Was exciting to see the original emailed pics of this machine. Seemed like the kind of machine we're always on the lookout for. A "barely used, with perfect chrome base," example from an era of Pavoni levers where "rust free" is increasing difficult to find. (Look at the portafilter, and you'll see why we thought it was "perfect!")
After finally unboxing it, it became apparent the base was not "perfect" as hoped. There are a few odd rust "dots" scattered on the deck, as is all too typical of this era. And a rust line in the drip tray. That kind of "mistake" can happen buying online, so it wasn't terribly surprising. But would we buy this one again, knowing what we know now? Yes!
The base may not be perfect, but look at the rest of the chrome! Add the fact that this really IS a low hours machine, with very little wear, and we got a "winner." Certainly it's a more than acceptable example of the middle era ("generation 2") La Pavoni levers, after they'd gone to the stamped steel bases, with the screw holes.
The is the first year of that dubious change (from aluminum base with rubber sub base.) 1984. And there are a couple of quirky "features" about this transition year that are unique.
Pavoni uses a more "modern" style power switch than the previous years, even though the company was still using their old fashioned "dual element" set up on the Europiccolas.
They were also still employing the pressure relief valve (releases steam like grandmas pressure cooker) to control temperature. In a few years they would incorporate the pressurestat they were already using on the Professional models. (The early 90s.)
This is the first machine we've seen with a factory installed white plastic surround on the power switches. (Most were black.) The pilot light in this on/off switch no longer glows when "on," but works fine. Not hard to remember zero is off, "I" is on. Especially if you get your hands near the scalding boiler! We can install a new replica switch if you want. We just like the original. and the relacements from China are not quite as robust, so we've decided to leave the original switch on. Just let us know what you'd prefer.)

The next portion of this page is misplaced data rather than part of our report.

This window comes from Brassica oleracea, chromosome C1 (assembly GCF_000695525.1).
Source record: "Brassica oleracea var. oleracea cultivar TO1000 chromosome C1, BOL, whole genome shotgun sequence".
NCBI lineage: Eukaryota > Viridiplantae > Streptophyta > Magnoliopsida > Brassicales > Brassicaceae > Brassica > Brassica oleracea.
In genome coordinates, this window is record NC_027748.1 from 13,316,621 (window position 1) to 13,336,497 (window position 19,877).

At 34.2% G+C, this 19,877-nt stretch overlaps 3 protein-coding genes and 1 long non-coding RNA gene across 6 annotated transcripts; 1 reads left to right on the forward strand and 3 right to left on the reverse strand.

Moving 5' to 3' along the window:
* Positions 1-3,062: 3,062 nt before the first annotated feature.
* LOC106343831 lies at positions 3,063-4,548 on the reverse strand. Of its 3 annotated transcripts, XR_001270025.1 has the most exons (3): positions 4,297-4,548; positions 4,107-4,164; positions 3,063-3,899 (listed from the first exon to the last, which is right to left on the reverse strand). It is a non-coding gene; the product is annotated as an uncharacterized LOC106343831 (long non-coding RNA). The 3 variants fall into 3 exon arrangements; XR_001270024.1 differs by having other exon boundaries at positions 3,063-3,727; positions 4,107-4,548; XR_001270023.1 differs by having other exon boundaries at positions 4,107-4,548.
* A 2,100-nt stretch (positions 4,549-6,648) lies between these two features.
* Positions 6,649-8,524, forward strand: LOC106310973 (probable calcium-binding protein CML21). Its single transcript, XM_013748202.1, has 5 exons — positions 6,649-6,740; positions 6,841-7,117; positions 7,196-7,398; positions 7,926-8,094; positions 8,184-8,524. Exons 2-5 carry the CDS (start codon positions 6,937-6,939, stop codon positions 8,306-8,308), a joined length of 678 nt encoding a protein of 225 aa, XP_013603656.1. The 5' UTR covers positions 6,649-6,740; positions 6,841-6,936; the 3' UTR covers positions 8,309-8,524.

The "high/low" set-up means you'll heat up using the "high" setting, wait til steam starts venting from the pressure valve, then froth your milk or whatever white liquid you're using for lattes, before switching to the "low" setting. One the steam venting mellows calms down, you're ready to pull your shot.
We DO like pressurestats, but there are Pavoni purists who profess the "manual" method of temp control is the way to go. It's certainly more "hands on!"
As usual, we've completely rebuilt the group, with new seals and gaskets, descaled, lubed, and adjusted the piston throw. So this machine really operates like new.
Comes with the Italian made 49mm tamper seen in the pics, single and double baskets, and a plastic scoop.
We'll also fit one of our custom single hole steam tips, for easier microfoam production if you want, instead of the original three hole tip. Just note it to us when checking out.
We've had trouble finding Pavoni levers at reasonable prices over the last year (hence the lack of them on VoltAge110.) As with everything else these days it seems, costs just keep going up. And the "secret" on vintage levers seems to have gotten out. Old La Pavonis have been "re-discovered." So this is priced more than we used to ask for these, but welcome to the "new normal." Sigh. The bright side -- You're still getting a freshly rebuilt classic Europiccola, for about what people are paying for wrecked ones on ebay.
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